Install and Configure Doom Emacs

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Lauro Silva

Doom Emacs is a framework that’s built for GNU Emacs (vanilla Emacs). Doom Emacs provides reasonable defaults and curated opinions, and it has a great modern UI.

This tutorial will show you how to install Doom Emacs on macOS.


There are no perquisites. The goal of this tutorial is to be accessible to beginners. It does not make assumptions, and it strives to explain all the jargon.


  • Install Doom Emacs on macOS.
  • Understand Doom Emacs vs Emacs
  • Learn to manage and maintain your Doom Emacs configuration


First, installed Xcode. Download and install it from the App Store or from Apple’s website. Once you have installed Xcode, you will need to install the Xcode command-line tools:

sudo xcode-select –install

It’ll prompt you to install the command-line tools. Follow the instructions and you’ll have Xcode and Xcode command line tools both installed.


You will use Homebrew to install packages. Run the following in a terminal, hit Enter, and follow the steps on the screen.

/bin/bash -c “$(curl -fsSL”

To install a package (or Formula in Homebrew vocabulary) simply type:

brew install {name of the package}


Before installing Doom Emacs, make sure you have the following packages installed. If not, installed them using Homebrew:

brew install git ripgrep fd coreutils

  • git - version control
  • ripgrep - recursively searches directories for a regex pattern
  • fd - improves file indexing performance for some commands
  • coreutils - contains many tools, including date, cat

Emacs Plus

Before you install Doom Emacs, you need to install Emacs Plus. Emacs Plus comes with stander defaults and leaves out controversial options as opt-in.

The first step is to add an additional repository to the list of formulas that Homebrew tracks:

brew tap d12frosted/emacs-plus

By default, it tracks a GitHub repository, in this case: d12frosted/emacs-plus.

Doom Emacs recommends installing Emacs 27. Since it is already being tracked in Homebrew, we can install it with the following command:

brew install emacs-plus@27 –with-modern-black-variant-icon

  • emacs-plus@27 - installs emacs-plus specifying version 27.
  • –with-modern-black-variant-icon - This adds a nice icon. Feel free to pick a different icon from this list.

Doom Emacs

Finally, this is the part where you will install Doom Emacs. Git clone the Doom Emacs repository into .emacs.d, a config file provided by Emacs Plus:

git clone ~/.emacs.d

Let’s move into the .emacs.d directory. It will be located in your home directory.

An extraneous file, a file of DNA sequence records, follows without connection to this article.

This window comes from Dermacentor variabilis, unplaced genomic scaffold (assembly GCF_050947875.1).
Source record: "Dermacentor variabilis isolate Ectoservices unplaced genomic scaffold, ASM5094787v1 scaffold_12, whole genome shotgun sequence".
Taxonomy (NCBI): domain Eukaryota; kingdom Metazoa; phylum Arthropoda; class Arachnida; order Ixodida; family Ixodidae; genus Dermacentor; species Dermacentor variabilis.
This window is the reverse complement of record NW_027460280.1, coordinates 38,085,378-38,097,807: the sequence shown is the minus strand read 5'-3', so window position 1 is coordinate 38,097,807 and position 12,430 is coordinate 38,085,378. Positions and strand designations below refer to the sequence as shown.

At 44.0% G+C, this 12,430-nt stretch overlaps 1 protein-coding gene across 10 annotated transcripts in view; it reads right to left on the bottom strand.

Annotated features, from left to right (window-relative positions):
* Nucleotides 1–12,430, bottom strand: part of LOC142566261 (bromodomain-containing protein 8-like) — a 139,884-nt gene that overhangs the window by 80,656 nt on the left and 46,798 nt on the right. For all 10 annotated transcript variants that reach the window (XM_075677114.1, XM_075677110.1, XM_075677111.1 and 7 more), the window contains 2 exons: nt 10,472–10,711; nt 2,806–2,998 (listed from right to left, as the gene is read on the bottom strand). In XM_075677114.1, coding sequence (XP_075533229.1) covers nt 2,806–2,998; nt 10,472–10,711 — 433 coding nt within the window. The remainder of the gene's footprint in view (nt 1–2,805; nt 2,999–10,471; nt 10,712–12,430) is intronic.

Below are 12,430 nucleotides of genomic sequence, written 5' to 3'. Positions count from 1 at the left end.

cd ~ cd .emacs.d

Doom is constantly being develop, to stay up to date make sure you are using the develop branch.

git checkout develop

Doom Utility

Doom comes with a command-line tool, you will use it to manage and maintain your Doom Emacs configuration. From inside the .emacs.d directory, it is located under bin.

Move into the bin directory and execute the following command to install Doom Emacs:

doom install

You will also have access to the other commands, such as:

# synchronizes your config with Doom Emacs doom sync # Updates Doom Emacs and all its packages doom upgrade # regenerates envvar file doom env #diagnose issues with your installation, system, and environment doom doctor # delete old packages doom purge

Finally, run emacs from the terminal and you should now see the doom homepage. Yay! You can now access Doom’s documentation from within Emacs via ‘SPC h d h’ or ‘C-h d h’ (or ‘M-x doom/help’).


Doom Emacs is constantly being developed and it is recommended to keep costume configuration separate, this is the purpose of .doom.d.

The .doom.d directory was created when installing Doom Emacs, it contains 3 private files:

  • config.el - it’s empathy, you add your custom configuring here
  • init.el - this is were you select and enable packages
  • packages.el - stores which packages you want to install ontop of packages that have already been installed

From within doom, you can select these private files by pressing SPC f p.

Don’t forget to run doom sync, then restart Emacs, after modifying:

~/.doom.d/init.el or ~/.doom.d/packages.el.

The doom sync command installs needed packages, removes unused packages.

Good Practices

It is recommended that .doom.d is kept under version control. Part of the ethos of the Emacs is sharing your config files. I've uploaded my config files, you can take a look at them here:

You’ll also be using the Doom utility command-line tool. It is recommended that you alias these command in .zshrc or .bash_profile:

alias doomsync=“~/.emacs.d/bin/doom sync” 
alias doomdoctor=“~/.emacs.d/bin/doom doctor” 
alias doomupgrade=“~/.emacs.d/bin/doom upgrade” 
alias doompurge=“~/.emacs.d/bin/doom purge”

Once you have added these alias, reload .zshrc or .bash_profile and one of the commands from any directory.


Having Doom Emacs up and running is the biggest obstacle when learning Emacs. This tutorial showed you how to install Homebrew, Homebrew packages, Emacs Plus, Doom Emacs, and good practices when using the Doom Utility.

There is much more to learn and do with Emacs, but I hope you feel confident to dive-in and play around with Emacs yourself now.

Please let me know if anything was unclear, or if there's anything else you'd like to see in this or a subsequent article.